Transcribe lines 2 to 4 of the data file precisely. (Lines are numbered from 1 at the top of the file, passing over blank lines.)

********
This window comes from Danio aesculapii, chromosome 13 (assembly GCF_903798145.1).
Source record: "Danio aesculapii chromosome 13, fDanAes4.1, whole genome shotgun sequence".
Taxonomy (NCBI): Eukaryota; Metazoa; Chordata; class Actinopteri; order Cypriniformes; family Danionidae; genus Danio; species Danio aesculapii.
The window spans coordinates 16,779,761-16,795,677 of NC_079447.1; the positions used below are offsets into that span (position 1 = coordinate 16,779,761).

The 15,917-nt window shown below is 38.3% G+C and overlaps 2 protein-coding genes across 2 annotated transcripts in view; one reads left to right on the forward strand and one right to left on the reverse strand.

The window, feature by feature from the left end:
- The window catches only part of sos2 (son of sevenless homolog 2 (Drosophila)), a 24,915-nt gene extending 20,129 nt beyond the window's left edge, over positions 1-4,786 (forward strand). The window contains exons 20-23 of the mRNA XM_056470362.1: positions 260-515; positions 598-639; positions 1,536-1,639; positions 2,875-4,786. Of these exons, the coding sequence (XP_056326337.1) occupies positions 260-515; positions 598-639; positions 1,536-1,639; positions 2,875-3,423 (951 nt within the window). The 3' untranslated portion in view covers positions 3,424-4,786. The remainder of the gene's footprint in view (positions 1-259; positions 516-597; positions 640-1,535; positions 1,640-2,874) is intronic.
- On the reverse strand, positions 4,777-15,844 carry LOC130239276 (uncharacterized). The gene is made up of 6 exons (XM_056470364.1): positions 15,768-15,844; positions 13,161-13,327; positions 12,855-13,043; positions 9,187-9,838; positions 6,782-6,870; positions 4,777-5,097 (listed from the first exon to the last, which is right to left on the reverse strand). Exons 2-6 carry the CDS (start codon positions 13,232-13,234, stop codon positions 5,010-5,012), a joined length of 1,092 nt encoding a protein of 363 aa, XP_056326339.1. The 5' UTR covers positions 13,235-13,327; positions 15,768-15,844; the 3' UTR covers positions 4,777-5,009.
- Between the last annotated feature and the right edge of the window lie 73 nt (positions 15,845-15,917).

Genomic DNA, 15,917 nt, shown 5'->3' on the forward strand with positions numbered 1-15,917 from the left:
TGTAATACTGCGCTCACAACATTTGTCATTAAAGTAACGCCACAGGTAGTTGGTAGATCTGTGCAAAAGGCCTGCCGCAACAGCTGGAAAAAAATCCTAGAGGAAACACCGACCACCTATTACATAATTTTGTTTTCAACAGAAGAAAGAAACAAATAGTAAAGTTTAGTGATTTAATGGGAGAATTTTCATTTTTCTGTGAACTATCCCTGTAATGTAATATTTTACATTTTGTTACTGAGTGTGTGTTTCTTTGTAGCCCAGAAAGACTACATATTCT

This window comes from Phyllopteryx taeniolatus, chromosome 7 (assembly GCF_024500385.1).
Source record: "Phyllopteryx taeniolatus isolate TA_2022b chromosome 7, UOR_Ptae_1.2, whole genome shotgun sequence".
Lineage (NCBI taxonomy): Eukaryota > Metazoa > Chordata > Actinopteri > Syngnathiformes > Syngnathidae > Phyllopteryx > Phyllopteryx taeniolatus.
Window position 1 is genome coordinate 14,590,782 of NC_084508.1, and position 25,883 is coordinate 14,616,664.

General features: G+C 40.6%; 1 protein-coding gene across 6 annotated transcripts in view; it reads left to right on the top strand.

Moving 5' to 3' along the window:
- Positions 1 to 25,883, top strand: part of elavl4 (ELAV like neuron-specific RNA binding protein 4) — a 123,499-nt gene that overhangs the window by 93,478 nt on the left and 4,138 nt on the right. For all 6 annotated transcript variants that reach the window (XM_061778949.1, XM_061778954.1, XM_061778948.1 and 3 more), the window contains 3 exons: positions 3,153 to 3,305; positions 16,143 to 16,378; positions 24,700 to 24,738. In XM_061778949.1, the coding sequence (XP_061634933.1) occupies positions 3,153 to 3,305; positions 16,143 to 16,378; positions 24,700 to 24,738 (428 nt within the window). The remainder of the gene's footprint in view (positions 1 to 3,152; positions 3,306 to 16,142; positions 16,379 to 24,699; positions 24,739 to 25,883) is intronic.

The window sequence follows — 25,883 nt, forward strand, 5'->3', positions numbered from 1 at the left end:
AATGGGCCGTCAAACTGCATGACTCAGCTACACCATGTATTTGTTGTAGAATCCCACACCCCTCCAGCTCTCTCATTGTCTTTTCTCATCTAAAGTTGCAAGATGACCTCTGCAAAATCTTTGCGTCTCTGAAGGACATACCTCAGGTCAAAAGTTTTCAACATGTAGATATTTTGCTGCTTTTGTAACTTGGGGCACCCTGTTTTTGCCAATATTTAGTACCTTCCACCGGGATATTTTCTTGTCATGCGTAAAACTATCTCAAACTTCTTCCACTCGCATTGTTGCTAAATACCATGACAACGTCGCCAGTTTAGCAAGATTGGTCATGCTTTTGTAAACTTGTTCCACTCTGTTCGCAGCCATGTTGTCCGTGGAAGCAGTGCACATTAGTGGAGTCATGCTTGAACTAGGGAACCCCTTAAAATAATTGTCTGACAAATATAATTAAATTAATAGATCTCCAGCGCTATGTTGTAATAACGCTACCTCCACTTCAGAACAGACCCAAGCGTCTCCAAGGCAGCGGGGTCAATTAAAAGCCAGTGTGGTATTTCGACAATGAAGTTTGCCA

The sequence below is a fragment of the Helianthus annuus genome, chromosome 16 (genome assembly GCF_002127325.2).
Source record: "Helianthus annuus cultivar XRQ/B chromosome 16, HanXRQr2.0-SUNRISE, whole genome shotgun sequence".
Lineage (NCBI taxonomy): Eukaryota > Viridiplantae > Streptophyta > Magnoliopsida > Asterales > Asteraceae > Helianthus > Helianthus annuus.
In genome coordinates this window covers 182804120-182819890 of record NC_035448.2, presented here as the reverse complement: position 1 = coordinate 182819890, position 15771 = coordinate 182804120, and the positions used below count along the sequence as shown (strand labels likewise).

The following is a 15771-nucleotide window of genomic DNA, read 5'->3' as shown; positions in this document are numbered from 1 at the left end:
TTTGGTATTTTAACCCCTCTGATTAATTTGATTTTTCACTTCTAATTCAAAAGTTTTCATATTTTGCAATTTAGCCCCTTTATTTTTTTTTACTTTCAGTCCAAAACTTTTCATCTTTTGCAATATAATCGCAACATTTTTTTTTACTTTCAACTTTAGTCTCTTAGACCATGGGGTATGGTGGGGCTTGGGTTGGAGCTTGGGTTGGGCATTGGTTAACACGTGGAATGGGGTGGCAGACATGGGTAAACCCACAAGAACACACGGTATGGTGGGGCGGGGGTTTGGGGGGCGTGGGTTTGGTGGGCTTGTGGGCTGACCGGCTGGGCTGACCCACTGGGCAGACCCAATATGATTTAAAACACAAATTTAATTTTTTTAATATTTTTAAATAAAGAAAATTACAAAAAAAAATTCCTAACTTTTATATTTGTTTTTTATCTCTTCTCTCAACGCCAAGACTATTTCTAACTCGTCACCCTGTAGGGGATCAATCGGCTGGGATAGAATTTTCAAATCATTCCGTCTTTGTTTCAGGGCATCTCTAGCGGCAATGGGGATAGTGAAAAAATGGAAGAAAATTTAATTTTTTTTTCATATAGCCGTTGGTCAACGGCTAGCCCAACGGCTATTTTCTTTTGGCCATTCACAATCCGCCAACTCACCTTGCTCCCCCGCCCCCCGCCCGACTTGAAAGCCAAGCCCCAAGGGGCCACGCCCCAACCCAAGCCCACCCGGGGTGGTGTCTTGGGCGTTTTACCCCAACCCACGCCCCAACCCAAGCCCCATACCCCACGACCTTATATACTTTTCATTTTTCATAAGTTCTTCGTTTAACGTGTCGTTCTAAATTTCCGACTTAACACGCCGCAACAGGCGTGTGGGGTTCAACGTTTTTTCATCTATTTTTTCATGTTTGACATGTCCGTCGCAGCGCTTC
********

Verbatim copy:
Source record: "Danio aesculapii chromosome 13, fDanAes4.1, whole genome shotgun sequence".
Taxonomy (NCBI): Eukaryota; Metazoa; Chordata; class Actinopteri; order Cypriniformes; family Danionidae; genus Danio; species Danio aesculapii.
The window spans coordinates 16,779,761-16,795,677 of NC_079447.1; the positions used below are offsets into that span (position 1 = coordinate 16,779,761).